<- All posts

Build a Free Web-Based Postgres GUI in 15 Minutes

Ronan McQuillan
10 min read · Sep 20, 2022

A Postgres GUI helps you make the most out of your database, whether you are a coder or not.

Databases are incredible tools for businesses. They allow you to store and process data at scale so that you can make better-informed decisions.

You have two options to load data from databases. You can use code, via a command line or a programming language. So, you type in the commands in a terminal or send your code to a server and you get the results.

Or you can use a Graphical User Interface (GUI) to visually interact with your database objects. With a GUI you interact with your database using screens, buttons, and visual elements to see what is happening.

Thus, a GUI allows you to access your database, even if you aren’t a coder. If you are a coder, it is still a great option to run simple tasks. You can always run your queries manually in case you need them either way.

It is quite tricky to pick the right tool for managing SQL queries, though. There are many factors to consider, including licensing price, features, online access, number of users, ease of use, and many more.

But there’s a simple solution.

You can build your own Postgres GUI using a free, open-source low-code platform like Budibase.

It’s much easier than it sounds, it requires no coding knowledge and you can do it in three steps.

  1. Connect to your Postgres Database.
  2. Auto-generate the GUI screens.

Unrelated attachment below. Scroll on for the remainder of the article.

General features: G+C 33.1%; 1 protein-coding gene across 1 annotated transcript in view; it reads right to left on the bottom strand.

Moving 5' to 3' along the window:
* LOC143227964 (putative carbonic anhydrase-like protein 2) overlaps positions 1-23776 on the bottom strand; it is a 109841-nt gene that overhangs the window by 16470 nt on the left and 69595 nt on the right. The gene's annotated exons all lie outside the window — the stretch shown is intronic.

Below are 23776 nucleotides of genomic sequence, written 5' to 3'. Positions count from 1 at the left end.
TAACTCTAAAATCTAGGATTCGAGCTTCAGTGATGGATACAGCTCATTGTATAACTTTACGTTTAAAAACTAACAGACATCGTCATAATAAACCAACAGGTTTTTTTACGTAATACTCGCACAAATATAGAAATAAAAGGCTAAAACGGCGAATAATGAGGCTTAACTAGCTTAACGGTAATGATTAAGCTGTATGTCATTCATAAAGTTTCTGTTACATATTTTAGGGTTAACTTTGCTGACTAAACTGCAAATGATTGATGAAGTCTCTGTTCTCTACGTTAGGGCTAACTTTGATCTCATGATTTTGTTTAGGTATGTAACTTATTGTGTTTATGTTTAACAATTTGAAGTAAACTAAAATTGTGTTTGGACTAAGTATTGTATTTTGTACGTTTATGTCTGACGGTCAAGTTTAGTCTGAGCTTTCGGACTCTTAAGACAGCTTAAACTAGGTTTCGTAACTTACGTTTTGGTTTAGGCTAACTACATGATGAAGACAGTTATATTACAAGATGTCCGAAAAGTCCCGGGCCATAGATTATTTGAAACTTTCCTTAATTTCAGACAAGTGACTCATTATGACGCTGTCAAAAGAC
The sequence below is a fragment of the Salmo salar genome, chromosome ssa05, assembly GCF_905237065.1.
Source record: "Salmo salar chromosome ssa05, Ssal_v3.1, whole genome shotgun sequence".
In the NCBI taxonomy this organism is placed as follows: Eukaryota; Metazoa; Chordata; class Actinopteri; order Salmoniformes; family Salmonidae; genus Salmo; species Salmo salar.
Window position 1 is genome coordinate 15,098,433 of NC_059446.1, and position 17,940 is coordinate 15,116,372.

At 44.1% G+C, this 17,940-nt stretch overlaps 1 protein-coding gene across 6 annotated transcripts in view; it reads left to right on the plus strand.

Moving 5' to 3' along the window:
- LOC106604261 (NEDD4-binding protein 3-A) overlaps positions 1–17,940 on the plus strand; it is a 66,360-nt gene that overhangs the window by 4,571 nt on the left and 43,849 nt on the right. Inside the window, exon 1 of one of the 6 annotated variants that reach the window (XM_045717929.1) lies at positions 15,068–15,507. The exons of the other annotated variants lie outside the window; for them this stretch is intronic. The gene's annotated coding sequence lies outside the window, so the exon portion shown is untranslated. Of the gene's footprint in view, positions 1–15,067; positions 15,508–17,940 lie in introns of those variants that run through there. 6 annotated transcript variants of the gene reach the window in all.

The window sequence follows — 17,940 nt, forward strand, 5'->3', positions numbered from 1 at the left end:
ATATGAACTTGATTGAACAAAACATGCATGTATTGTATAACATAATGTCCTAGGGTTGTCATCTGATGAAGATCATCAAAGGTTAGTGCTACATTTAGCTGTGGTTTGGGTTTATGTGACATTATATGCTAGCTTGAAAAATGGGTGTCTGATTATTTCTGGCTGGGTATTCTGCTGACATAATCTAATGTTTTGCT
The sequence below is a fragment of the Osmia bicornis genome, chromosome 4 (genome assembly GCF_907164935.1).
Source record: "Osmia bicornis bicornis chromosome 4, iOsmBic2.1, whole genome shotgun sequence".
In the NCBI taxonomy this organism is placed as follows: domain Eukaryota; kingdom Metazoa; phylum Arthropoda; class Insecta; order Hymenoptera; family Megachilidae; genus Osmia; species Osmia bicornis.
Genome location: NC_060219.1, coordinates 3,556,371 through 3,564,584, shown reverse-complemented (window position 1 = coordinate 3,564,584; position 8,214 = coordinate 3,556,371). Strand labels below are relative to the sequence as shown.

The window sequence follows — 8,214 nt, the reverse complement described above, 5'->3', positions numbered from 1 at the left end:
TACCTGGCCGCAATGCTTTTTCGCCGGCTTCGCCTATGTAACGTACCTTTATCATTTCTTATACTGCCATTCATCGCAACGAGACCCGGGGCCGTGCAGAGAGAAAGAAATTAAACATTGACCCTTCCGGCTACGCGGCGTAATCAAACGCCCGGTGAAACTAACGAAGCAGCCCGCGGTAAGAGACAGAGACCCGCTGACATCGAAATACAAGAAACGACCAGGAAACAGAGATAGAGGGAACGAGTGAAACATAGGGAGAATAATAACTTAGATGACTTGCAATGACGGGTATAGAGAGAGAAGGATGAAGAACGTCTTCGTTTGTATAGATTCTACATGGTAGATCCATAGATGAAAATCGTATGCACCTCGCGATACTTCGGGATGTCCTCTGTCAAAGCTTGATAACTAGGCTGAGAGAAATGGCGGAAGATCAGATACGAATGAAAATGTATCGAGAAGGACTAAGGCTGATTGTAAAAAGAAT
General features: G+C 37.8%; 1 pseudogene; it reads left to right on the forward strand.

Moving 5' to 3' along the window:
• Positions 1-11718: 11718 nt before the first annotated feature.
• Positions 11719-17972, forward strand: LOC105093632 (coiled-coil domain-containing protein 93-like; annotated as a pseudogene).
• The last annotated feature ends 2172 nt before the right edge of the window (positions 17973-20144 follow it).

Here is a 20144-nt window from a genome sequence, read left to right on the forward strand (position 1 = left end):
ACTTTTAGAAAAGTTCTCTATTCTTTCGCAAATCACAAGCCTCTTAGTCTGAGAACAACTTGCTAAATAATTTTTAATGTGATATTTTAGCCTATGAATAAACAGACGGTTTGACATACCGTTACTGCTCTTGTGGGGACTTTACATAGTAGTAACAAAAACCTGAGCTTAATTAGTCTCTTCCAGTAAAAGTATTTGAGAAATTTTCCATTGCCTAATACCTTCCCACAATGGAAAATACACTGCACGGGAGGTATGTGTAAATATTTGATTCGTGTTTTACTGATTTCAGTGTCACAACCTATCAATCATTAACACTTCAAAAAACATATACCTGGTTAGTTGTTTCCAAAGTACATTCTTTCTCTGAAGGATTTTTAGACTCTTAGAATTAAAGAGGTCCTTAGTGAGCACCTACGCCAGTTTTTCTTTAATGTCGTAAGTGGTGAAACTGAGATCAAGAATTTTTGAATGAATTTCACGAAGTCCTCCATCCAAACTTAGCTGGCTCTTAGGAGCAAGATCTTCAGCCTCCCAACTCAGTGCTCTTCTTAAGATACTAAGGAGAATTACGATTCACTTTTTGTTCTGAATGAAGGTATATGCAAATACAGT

3. Add your custom elements to your Postgres GUI.

Today we walk you through this process. You’ll learn how you can connect to your database, get data from it, and generate screens automatically. Then, you’ll learn how to customize the app to add your own functions.

All of that with no coding knowledge, using Budibase.

You might also like our guide to building a GitHub metrics dashboard .

Let’s get started!

Is there a GUI for Postgres?

Postgres is an open-source database system. It is a tool to store and process data.

Thus, it doesn’t have an official GUI.

But there are many Postgres GUI options available. In addition, you can build your own GUI for database administration in just three steps.

Let’s see what you can build in the next section.

You might also like our guide to building a MySQL GUI .

What is the best client for PostgreSQL?

The best Postgres GUI depends on your requirements. There are pre-made tools with a wide range of features and prices, yet there’s no guarantee that you’ll find the perfect fit for your business.

At the end of the day, the best PostgreSQL client is the one that does everything you need. And very rarely will you find this in a premade tool.

Building an app with code can take a lot of time and it can be very expensive. But you can use a low-code builder to do it for free.

You might also like our in-depth guide to ACID compliance .

Let’s see what we consider the best PostgreSQL client if you just want to get started.

The demo app is connected to a PostgreSQL database for a blog. You could alternatively connect to multiple databases - including SQL Server, MySQL, Oracle, and more.

There are two tables, one for posts and one for settings.

The first screen you see when you load up the web application is the posts table:

In it, you can see a drop-down to select which table you want to work with. This is a useful tool if you have many tables. It allows you to navigate between screens without adding a menu item for each.

If you scroll down a little bit you can see the search toggle. When you click this button, you see the table fields and you can use it to search items, like this:

How to build a postgres GUI

Next, you can see the table data. You can click on the “view” button or the add new button to manage items. These buttons open a modal screen with this form:

Edit Row